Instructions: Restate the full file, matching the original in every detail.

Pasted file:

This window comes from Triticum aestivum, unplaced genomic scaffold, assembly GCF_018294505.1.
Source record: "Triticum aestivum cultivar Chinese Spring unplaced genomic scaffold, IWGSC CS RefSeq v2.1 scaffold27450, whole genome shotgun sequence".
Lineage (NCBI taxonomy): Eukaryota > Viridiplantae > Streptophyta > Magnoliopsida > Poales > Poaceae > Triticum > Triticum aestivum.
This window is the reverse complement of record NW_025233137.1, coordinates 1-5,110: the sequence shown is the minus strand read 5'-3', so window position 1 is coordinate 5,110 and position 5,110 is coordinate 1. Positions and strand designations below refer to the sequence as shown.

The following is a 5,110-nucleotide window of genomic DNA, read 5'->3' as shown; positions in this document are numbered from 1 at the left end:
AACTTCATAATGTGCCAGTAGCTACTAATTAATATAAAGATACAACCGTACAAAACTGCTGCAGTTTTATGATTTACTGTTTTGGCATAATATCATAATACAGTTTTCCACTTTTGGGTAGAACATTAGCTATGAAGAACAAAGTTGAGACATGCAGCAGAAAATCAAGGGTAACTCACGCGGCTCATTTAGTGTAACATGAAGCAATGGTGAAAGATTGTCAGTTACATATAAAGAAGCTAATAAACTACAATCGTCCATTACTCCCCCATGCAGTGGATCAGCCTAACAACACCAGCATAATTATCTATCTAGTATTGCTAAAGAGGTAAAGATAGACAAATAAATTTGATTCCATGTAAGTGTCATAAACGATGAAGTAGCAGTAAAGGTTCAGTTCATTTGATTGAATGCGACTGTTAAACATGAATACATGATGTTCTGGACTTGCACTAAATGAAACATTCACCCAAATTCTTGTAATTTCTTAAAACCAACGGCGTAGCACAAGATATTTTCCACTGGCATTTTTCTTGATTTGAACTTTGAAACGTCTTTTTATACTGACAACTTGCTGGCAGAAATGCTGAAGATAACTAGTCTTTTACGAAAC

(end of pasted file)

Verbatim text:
This window comes from Triticum aestivum, unplaced genomic scaffold, assembly GCF_018294505.1.
Source record: "Triticum aestivum cultivar Chinese Spring unplaced genomic scaffold, IWGSC CS RefSeq v2.1 scaffold27450, whole genome shotgun sequence".
Lineage (NCBI taxonomy): Eukaryota > Viridiplantae > Streptophyta > Magnoliopsida > Poales > Poaceae > Triticum > Triticum aestivum.
This window is the reverse complement of record NW_025233137.1, coordinates 1-5,110: the sequence shown is the minus strand read 5'-3', so window position 1 is coordinate 5,110 and position 5,110 is coordinate 1. Positions and strand designations below refer to the sequence as shown.

The following is a 5,110-nucleotide window of genomic DNA, read 5'->3' as shown; positions in this document are numbered from 1 at the left end:
AACTTCATAATGTGCCAGTAGCTACTAATTAATATAAAGATACAACCGTACAAAACTGCTGCAGTTTTATGATTTACTGTTTTGGCATAATATCATAATACAGTTTTCCACTTTTGGGTAGAACATTAGCTATGAAGAACAAAGTTGAGACATGCAGCAGAAAATCAAGGGTAACTCACGCGGCTCATTTAGTGTAACATGAAGCAATGGTGAAAGATTGTCAGTTACATATAAAGAAGCTAATAAACTACAATCGTCCATTACTCCCCCATGCAGTGGATCAGCCTAACAACACCAGCATAATTATCTATCTAGTATTGCTAAAGAGGTAAAGATAGACAAATAAATTTGATTCCATGTAAGTGTCATAAACGATGAAGTAGCAGTAAAGGTTCAGTTCATTTGATTGAATGCGACTGTTAAACATGAATACATGATGTTCTGGACTTGCACTAAATGAAACATTCACCCAAATTCTTGTAATTTCTTAAAACCAACGGCGTAGCACAAGATATTTTCCACTGGCATTTTTCTTGATTTGAACTTTGAAACGTCTTTTTATACTGACAACTTGCTGGCAGAAATGCTGAAGATAACTAGTCTTTTACGAAAC